Reflection from cutting tip on 1-2-3 block's surface, showing rake, relief, and clearance from the screw:
http://img.photobucket.com/albums/v129/Ryobiguy/TpgHolder/rakeAndRelief.jpg

-Matt

Black_Moons
01-28-2010, 04:05 AM
Very awsome looking holder.
I have seen commerical holders that actualy take a little 'plate' inbeween the carbide insert and clamp that acts as a chip braker, so your idea of a chip braker in the clamp could indeed work.

I like the side clamp part too, On my 'commericaly' made cheapo holders (uses tapered screw, no clamp), I can sometimes see the insert rotate ever so slightly in the holder when taking cuts, but I think thats more because the hole/support ledges are in the slightly wrong location. your side clamp part might kinda get in the way of some operations near shoulders.

One thing I notice is on your clamp, the support to the toolholder is RIGHT next to screw, this is a lever remember, so I believe having the support to the toolholder about the same distance as the support to the carbide would provide more clamping force.

Ryobiguy
01-28-2010, 04:39 AM
Very awsome looking holder.
I have seen commerical holders that actualy take a little 'plate' inbeween the carbide insert and clamp that acts as a chip braker, so your idea of a chip braker in the clamp could indeed work.

Thanks!
Hey look what I found, ANSI standard for carbide chipbreakers on clamp type tools: http://www.ccpa.org/pdf/B212_20.pdf
I've got a gemstone faceting machine with diamond laps, and I think I could make one of these.
I've got some smaller harbor freight inserts, think they would make a good chip breaker, or would they perform just as poorly in that role?


One thing I notice is on your clamp, the support to the toolholder is RIGHT next to screw, this is a lever remember, so I believe having the support to the toolholder about the same distance as the support to the carbide would provide more clamping force.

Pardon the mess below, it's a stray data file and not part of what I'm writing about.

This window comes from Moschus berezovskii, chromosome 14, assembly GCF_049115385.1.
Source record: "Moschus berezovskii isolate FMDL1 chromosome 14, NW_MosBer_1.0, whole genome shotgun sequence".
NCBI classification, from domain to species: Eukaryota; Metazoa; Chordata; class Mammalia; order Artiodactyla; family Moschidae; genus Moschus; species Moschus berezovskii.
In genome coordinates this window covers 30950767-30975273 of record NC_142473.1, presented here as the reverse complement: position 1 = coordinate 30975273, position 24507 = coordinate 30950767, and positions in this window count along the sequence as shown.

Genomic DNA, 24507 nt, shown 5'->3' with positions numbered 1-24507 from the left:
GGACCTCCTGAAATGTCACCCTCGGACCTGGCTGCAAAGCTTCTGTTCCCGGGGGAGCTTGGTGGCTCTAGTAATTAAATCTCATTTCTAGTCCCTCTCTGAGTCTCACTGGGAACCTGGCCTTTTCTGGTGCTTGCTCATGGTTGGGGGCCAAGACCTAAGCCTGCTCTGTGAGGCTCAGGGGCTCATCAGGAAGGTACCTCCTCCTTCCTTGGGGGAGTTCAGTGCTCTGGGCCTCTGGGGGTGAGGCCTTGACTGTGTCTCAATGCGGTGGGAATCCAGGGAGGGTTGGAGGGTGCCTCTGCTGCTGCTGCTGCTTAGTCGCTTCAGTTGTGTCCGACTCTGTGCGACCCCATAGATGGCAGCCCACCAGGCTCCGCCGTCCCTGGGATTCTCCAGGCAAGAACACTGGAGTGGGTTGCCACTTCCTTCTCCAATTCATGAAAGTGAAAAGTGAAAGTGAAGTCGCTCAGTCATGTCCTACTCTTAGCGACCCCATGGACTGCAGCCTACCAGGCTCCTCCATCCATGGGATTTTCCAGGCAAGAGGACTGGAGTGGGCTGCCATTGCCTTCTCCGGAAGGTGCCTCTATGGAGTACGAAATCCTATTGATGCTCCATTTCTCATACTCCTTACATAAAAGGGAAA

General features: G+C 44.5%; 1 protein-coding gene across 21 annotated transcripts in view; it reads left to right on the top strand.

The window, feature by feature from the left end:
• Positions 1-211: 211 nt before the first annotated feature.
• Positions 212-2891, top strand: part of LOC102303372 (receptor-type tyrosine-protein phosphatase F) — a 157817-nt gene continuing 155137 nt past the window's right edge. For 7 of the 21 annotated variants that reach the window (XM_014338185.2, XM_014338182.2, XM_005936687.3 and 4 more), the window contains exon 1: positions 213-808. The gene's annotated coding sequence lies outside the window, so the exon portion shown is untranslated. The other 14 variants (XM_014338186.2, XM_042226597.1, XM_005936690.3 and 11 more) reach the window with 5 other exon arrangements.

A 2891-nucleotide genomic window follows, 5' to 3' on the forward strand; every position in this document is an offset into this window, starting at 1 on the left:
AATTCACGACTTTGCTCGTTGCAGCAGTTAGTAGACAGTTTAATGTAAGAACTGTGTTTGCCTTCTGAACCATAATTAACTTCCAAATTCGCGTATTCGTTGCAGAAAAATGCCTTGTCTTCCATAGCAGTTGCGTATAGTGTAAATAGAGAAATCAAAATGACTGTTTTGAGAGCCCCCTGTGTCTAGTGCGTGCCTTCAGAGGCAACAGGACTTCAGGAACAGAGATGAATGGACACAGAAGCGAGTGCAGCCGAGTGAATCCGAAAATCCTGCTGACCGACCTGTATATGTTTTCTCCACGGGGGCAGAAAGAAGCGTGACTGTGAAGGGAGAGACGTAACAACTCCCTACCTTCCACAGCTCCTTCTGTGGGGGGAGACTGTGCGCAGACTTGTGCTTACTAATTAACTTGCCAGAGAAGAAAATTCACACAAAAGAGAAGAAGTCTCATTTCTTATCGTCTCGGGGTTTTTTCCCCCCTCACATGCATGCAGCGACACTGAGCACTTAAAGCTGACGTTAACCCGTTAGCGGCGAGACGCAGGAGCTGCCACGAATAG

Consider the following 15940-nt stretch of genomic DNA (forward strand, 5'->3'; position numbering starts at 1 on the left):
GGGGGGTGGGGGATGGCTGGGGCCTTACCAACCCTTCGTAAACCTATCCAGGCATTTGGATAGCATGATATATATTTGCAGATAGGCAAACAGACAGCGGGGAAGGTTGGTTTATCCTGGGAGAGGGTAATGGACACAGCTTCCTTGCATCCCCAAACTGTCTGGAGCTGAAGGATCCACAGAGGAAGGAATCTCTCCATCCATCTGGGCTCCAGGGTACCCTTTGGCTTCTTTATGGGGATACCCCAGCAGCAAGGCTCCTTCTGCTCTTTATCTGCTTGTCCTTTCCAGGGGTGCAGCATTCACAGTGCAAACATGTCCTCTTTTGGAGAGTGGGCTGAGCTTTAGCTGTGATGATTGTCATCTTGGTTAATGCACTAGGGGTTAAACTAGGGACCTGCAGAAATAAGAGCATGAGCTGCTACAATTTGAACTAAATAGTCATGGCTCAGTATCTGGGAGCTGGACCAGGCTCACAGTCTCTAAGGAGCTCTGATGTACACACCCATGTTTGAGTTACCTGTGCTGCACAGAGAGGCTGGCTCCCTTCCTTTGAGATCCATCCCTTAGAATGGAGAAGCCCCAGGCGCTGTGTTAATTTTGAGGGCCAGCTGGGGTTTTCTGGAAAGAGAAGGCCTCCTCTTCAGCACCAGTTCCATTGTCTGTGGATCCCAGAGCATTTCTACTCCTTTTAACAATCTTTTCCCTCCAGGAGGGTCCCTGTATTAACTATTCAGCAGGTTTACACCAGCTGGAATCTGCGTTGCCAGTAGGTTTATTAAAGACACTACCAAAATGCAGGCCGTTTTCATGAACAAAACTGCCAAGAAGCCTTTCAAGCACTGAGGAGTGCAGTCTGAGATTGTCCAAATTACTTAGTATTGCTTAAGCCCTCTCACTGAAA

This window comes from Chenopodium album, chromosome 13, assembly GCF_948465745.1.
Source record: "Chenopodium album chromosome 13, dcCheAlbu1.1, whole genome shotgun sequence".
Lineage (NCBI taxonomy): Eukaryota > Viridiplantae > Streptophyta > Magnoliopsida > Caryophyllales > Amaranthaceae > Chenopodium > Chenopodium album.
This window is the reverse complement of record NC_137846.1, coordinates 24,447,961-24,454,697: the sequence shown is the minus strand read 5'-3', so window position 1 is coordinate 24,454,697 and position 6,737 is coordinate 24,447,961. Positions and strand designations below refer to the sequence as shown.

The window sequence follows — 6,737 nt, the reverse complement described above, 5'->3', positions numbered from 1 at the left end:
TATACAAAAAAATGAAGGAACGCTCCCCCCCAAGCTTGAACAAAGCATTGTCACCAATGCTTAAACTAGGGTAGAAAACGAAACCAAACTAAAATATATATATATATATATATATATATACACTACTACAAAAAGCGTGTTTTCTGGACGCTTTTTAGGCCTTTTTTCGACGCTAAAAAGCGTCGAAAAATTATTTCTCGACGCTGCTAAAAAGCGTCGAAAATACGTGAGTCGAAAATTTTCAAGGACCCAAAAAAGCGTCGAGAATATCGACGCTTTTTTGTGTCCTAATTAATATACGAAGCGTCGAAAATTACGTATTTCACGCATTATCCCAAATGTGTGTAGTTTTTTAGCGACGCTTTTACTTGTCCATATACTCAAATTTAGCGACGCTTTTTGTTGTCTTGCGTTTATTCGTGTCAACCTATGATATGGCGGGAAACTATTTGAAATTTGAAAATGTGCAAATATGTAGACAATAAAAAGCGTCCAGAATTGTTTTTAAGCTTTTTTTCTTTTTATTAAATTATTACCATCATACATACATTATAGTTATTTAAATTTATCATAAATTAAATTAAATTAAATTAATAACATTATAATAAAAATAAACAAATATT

Yes, you're right. I was thinking of filing down the clamping surface of the clamp so it's a bit more of a wedge shape. But eventually I'll probably move the clamp's ledge back and make a new clamp that's bigger so the screw is closer to being in the middle.

-Matt

Black_Moons
01-28-2010, 04:59 AM
I think it might also be that the point of the clamp is to prevent rotation/movement, And you just need 2 ledges for 'indexing' the insert against.
iv seen some holders that only have a tiny nub to support the 2nd edge.
How about the 2nd ledge being on the left side? comming in from behind the insert.

the pin (and clamp) inserts would only need one edge to index against.. and then be rotated against it (to maintain a consistant indexing position, nothings perfict)

You could also just buy the chipbrakers from the same places you buy your inserts. a few diffrent holders iirc have them, just buy one and modify it to fit under your clamp.

Please continue the expairments so I stop looking at those $100+ insert holders and make my own :P

And hey don't get discouraged by people who say 'it won't manage to cut anything deeply'